O'Neal: Wait a minute, they're paying you?!
I'm sure you've had offers over the years?
MacGraw: Nothing that was remotely interesting. I work all the time but I do a lot of stuff for nothing. This is just all terrific as far as I'm concerned. We have a wonderful director — Greg Mosher, is a big, big, big Broadway director and it's an honor to be directed by him. And it feels right. Right?
O'Neal: Yeah! What did she say? Yeah. We have about 10 cities to do. Our launch is here in Beverly Hills and then we hit the road.
So much is made about Hollywood being unkind to actors of a certain age.
MacGraw: We'll see! Call me tomorrow.
Some people continue to work, while others find it difficult to find the right parts. What do you make of that?
O'Neal: That's tragic.
MacGraw: It's not so in England. As a woman, I look at the incredible actresses who continue to work and are their age doing world-class work out of the U.K. And this industry is pretty brutal to women over 40, I would say. I'm not really working, so I'm not beating that drum, but I do go to the movies all the time and marvel at a part written for someone in their 60s played by a 38-year-old. It's disrespectful. It's nuts.
Have you gone to the theater recently and seen any performances from women, peers or colleagues that you loved?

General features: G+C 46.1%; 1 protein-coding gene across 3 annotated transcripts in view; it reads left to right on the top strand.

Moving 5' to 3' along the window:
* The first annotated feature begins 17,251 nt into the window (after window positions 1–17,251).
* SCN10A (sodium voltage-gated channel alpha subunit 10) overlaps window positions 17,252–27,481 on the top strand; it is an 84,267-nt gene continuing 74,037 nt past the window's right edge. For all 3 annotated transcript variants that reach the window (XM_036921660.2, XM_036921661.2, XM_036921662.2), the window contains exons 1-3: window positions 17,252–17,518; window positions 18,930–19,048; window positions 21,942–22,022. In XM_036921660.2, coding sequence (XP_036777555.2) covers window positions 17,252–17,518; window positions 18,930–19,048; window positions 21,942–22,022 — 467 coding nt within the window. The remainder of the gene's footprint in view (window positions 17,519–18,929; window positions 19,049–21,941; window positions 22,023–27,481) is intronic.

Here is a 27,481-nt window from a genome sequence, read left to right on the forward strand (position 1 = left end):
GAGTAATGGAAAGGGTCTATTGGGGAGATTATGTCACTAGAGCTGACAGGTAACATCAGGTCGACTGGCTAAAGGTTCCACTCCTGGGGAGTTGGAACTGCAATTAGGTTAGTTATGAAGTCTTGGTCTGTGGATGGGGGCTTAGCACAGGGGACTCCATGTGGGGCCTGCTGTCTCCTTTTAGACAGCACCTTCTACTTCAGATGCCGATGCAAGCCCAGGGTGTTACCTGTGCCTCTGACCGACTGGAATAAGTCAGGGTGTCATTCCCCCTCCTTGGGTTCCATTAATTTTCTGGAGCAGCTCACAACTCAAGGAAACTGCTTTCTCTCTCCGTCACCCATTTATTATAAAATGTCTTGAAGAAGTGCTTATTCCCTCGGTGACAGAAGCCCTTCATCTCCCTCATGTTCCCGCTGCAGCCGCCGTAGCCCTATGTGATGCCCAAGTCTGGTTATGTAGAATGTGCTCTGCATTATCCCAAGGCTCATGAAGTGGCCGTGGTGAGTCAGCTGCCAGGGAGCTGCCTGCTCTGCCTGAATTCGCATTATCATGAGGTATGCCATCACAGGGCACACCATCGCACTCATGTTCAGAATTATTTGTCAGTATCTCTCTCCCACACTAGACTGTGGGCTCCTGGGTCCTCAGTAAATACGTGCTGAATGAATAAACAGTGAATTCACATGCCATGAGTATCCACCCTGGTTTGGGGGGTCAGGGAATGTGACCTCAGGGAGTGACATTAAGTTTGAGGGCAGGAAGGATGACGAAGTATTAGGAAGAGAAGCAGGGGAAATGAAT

MacGraw: I love to go to the movies. I love to sit in a dark theater and just leave my seat and go into that reality. I live in a city that has six alternative movie theaters so I see every documentary and every foreign film. It's a luxury but it's very, very different from what the media thinks women should be like aging on the screen here. It's shocking.
So much has been written about the chemistry between the two of you. Is that a lot of pressure?
O'Neal: Yeah, I hope we can live up to it.
You say no and he says yes.
MacGraw: I say no because I adore Ryan and we're doing this together with 45 years of history together. All kinds of layers. For me, judgment is pressure. But if I just concentrate on doing this lovely play with him, whatever those 500 to 1,000 people think, they are on their own. For real. I never learned it as a performer, I was so frightened every waking minute in front of that camera — every waking minute. But here we are on this little tiny bubble doing a story that has many crossovers probably from our real lives, and as long as I stay there, it's going to be a joy.
It's a joy to see you both and you both look wonderful. What is your secret?
O'Neal: Makeup. There are no secrets.
MacGraw: Living in the present and finding the very best thing you can about it. That is about as much as I can say about that. The past and the future are inventions and re-embellishments. And in this frightening world we live in, I try to find something great. This is going to be it for the next two weeks.
I hope you come back and do another photo shoot with us sometime soon.
O'Neal: Who knows where it will lead us!